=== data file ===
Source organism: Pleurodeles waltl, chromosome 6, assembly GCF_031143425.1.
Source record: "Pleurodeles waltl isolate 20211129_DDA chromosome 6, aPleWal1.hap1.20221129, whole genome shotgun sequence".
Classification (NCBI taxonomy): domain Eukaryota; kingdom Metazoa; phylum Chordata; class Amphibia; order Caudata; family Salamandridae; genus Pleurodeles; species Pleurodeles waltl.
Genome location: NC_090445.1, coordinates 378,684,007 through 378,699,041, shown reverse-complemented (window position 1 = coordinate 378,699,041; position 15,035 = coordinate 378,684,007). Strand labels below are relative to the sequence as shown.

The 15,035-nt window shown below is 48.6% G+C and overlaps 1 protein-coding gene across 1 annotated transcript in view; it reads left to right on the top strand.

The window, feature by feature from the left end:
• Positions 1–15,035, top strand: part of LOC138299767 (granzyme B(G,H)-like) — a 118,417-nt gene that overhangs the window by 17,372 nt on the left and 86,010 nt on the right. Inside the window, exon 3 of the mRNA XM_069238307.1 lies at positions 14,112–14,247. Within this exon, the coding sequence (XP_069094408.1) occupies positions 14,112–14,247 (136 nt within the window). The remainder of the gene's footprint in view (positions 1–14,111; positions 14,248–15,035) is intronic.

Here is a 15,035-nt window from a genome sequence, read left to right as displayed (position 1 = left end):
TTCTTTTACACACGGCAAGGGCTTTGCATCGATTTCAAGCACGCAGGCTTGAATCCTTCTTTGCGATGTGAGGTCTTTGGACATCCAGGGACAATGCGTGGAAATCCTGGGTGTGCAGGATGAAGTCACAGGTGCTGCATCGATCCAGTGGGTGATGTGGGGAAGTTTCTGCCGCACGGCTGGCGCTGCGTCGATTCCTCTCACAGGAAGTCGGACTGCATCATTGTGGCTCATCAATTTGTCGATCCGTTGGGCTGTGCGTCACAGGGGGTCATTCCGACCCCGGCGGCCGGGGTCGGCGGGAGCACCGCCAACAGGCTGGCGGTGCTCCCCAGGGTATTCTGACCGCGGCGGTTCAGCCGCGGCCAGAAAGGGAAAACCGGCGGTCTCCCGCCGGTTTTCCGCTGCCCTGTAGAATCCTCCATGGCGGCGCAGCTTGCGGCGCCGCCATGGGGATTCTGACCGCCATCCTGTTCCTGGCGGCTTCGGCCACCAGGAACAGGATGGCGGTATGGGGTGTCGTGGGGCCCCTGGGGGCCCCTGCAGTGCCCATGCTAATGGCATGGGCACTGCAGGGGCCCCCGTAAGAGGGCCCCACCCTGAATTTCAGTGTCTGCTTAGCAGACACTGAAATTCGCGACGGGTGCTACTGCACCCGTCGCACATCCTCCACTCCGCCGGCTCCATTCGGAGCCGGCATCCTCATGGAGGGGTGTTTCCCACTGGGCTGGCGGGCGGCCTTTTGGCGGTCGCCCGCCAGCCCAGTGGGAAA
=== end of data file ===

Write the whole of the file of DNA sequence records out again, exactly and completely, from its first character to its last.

Source organism: Pleurodeles waltl, chromosome 6, assembly GCF_031143425.1.
Source record: "Pleurodeles waltl isolate 20211129_DDA chromosome 6, aPleWal1.hap1.20221129, whole genome shotgun sequence".
Classification (NCBI taxonomy): domain Eukaryota; kingdom Metazoa; phylum Chordata; class Amphibia; order Caudata; family Salamandridae; genus Pleurodeles; species Pleurodeles waltl.
Genome location: NC_090445.1, coordinates 378,684,007 through 378,699,041, shown reverse-complemented (window position 1 = coordinate 378,699,041; position 15,035 = coordinate 378,684,007). Strand labels below are relative to the sequence as shown.

The 15,035-nt window shown below is 48.6% G+C and overlaps 1 protein-coding gene across 1 annotated transcript in view; it reads left to right on the top strand.

The window, feature by feature from the left end:
• Positions 1–15,035, top strand: part of LOC138299767 (granzyme B(G,H)-like) — a 118,417-nt gene that overhangs the window by 17,372 nt on the left and 86,010 nt on the right. Inside the window, exon 3 of the mRNA XM_069238307.1 lies at positions 14,112–14,247. Within this exon, the coding sequence (XP_069094408.1) occupies positions 14,112–14,247 (136 nt within the window). The remainder of the gene's footprint in view (positions 1–14,111; positions 14,248–15,035) is intronic.

Here is a 15,035-nt window from a genome sequence, read left to right as displayed (position 1 = left end):
TTCTTTTACACACGGCAAGGGCTTTGCATCGATTTCAAGCACGCAGGCTTGAATCCTTCTTTGCGATGTGAGGTCTTTGGACATCCAGGGACAATGCGTGGAAATCCTGGGTGTGCAGGATGAAGTCACAGGTGCTGCATCGATCCAGTGGGTGATGTGGGGAAGTTTCTGCCGCACGGCTGGCGCTGCGTCGATTCCTCTCACAGGAAGTCGGACTGCATCATTGTGGCTCATCAATTTGTCGATCCGTTGGGCTGTGCGTCACAGGGGGTCATTCCGACCCCGGCGGCCGGGGTCGGCGGGAGCACCGCCAACAGGCTGGCGGTGCTCCCCAGGGTATTCTGACCGCGGCGGTTCAGCCGCGGCCAGAAAGGGAAAACCGGCGGTCTCCCGCCGGTTTTCCGCTGCCCTGTAGAATCCTCCATGGCGGCGCAGCTTGCGGCGCCGCCATGGGGATTCTGACCGCCATCCTGTTCCTGGCGGCTTCGGCCACCAGGAACAGGATGGCGGTATGGGGTGTCGTGGGGCCCCTGGGGGCCCCTGCAGTGCCCATGCTAATGGCATGGGCACTGCAGGGGCCCCCGTAAGAGGGCCCCACCCTGAATTTCAGTGTCTGCTTAGCAGACACTGAAATTCGCGACGGGTGCTACTGCACCCGTCGCACATCCTCCACTCCGCCGGCTCCATTCGGAGCCGGCATCCTCATGGAGGGGTGTTTCCCACTGGGCTGGCGGGCGGCCTTTTGGCGGTCGCCCGCCAGCCCAGTGGGAAA